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Friday, February 24

it was the best of times, it was the worst of times

Get on over to Democratic Underground and read It's Munich in America by David Michael Green. (Also available at Common Dreams and Information Clearinghouse)



And after you walk through it with Professor Green, come back here and help me think about when we weren't struggling to seize democracy from the hands of our government? The Japanese in internment camps--FDR how could you?--McCarthyism, domestic spying by the CIA and the FBI, Vietnam, Watergate, Nixon, Reagan, impeachment in the face of two elections where Clinton didn't do anything that rises to the level of illegal wiretaps, and now 9/11, which no one could foresee, Katrina that no one could foresee, Iraq where we were supposed to be greeted like the Americans liberating Paris, and as Senator Lindsey Graham said today, "the tone-deaf" presidency.

I agree with the Professor that things are at a new low with little relief in sight. No, Toto, we don't have the Warren Court anymore. Women are going to lose civil rights like sand through our fingers. With so much sand in our eyes, so many distractions, we won't even understand how it got that way. It gets more Orwellian everyday and I too have a difficult time remembering when we weren't at war with Eastasia.

It is tempting to romanticize the "good ol' days" and normally I wouldn't trade living in modern times. But I miss the optimism of Clinton, Johnson, and Kennedy. But we seem to be reliving the horror of Johnson's foreign policy under people who thought that Johnson and Nixon didn't try hard enough in Vietnam.

Today, President Bush did it again. He said something that was more absurd than the absurd statements he made yesterday. "People don't need to worry about security" after he has spent the last election scaring the hell out of us. But notice when commentators linked terror alerts with drops in Bush's popularity in his first term, those terror alerts have stopped. We don't need to be scared anymore: he got his second term. The one his father couldn't win.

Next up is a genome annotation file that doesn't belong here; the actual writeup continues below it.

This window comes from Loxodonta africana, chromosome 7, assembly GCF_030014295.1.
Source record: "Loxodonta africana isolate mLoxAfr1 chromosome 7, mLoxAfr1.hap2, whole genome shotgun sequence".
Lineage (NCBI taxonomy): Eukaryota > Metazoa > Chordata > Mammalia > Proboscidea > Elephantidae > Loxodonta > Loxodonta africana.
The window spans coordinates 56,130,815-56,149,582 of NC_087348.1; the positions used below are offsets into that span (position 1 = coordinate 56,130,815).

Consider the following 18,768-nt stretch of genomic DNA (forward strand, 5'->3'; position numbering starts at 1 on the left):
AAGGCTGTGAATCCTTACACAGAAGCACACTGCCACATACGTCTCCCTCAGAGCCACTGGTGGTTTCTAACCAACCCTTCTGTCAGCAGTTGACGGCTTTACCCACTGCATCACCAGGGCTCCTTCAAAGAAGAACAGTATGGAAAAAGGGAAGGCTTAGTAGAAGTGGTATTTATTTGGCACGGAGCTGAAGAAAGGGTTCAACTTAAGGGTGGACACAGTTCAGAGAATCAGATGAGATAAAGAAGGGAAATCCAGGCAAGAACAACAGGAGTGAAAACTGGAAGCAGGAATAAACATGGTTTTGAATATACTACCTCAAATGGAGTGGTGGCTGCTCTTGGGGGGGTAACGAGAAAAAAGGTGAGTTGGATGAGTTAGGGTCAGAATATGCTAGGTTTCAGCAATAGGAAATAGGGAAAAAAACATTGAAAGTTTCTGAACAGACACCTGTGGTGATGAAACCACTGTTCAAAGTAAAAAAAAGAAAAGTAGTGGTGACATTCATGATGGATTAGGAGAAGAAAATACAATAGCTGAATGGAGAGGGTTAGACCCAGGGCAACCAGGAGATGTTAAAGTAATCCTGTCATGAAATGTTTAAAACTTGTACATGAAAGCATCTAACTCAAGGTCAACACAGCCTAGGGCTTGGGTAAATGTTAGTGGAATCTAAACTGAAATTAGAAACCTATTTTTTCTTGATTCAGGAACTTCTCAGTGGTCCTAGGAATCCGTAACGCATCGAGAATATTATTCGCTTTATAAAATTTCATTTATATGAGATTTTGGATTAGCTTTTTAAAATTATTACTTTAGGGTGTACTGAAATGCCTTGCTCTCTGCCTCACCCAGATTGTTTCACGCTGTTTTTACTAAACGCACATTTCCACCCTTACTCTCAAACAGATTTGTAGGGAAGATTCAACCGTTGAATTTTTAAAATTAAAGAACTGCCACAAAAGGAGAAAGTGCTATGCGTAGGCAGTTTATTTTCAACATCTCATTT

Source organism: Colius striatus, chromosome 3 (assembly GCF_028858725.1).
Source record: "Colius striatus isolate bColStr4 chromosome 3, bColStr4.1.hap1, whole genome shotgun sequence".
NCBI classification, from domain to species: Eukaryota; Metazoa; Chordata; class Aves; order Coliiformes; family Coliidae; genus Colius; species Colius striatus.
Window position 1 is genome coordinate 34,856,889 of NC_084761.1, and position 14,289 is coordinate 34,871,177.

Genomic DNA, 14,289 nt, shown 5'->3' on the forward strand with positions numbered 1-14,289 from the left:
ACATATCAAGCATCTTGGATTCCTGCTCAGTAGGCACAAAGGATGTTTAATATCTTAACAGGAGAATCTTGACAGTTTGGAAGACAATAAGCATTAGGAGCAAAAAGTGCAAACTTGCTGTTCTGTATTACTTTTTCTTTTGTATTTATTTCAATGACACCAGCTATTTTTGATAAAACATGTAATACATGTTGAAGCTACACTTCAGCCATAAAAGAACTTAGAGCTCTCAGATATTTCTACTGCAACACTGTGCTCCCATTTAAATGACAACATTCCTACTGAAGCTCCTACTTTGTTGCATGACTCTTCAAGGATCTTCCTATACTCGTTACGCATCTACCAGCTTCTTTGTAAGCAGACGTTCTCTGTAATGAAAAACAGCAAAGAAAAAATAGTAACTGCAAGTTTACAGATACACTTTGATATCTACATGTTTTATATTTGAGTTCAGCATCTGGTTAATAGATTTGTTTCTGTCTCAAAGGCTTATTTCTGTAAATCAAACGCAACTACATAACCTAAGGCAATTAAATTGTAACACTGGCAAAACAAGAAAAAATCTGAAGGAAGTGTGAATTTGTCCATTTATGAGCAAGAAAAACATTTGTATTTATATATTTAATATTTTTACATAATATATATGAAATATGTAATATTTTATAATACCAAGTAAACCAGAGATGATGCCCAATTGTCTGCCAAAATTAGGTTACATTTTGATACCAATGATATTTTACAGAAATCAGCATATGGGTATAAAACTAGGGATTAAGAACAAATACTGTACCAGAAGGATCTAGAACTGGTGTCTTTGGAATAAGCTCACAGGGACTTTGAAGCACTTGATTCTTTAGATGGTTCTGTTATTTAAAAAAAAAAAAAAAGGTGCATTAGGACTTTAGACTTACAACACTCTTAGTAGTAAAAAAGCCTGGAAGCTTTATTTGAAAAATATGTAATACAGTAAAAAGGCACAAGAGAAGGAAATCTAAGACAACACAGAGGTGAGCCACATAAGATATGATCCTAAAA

And speaking of Freud, Bush said today that if we would just listen, we would see that the decisions made by "my government" are good decisions.

I thought that the government was us. The whole "my government" is grounded in a European view of government, close to the divine right of kings to govern, but more modernly rooted in the prime minister view of government. Woodrow Wilson thought that the presidency should be like the British model--a legislative body that rubber stamps the prime ministers desires into law. Bush and the unitary approach to government is just that. He can interpret law, make law, break law and it means that if the president does it, it isn't illegal.

Richard Nixon is George W. Bush's dark father.

If it is Mr. Bush's Republic, get a good look at him and what he has done. The port deal can be opposed because of the UAE's ties to terrorism and the Bush family ties to UAE. Mr. Bush is shocked, shocked that Americans don't want Arabs running their ports while they didn't mind the British running our ports. Well, that is true. We haven't been subjected to British terrorism in over 200 years. The British recognize Israel and the equality of women. The UAE does not.

But some perspective, please. We are not being arrested for what we write. We can protest the Bush government. We will find ourselves wiretapped without warrants.

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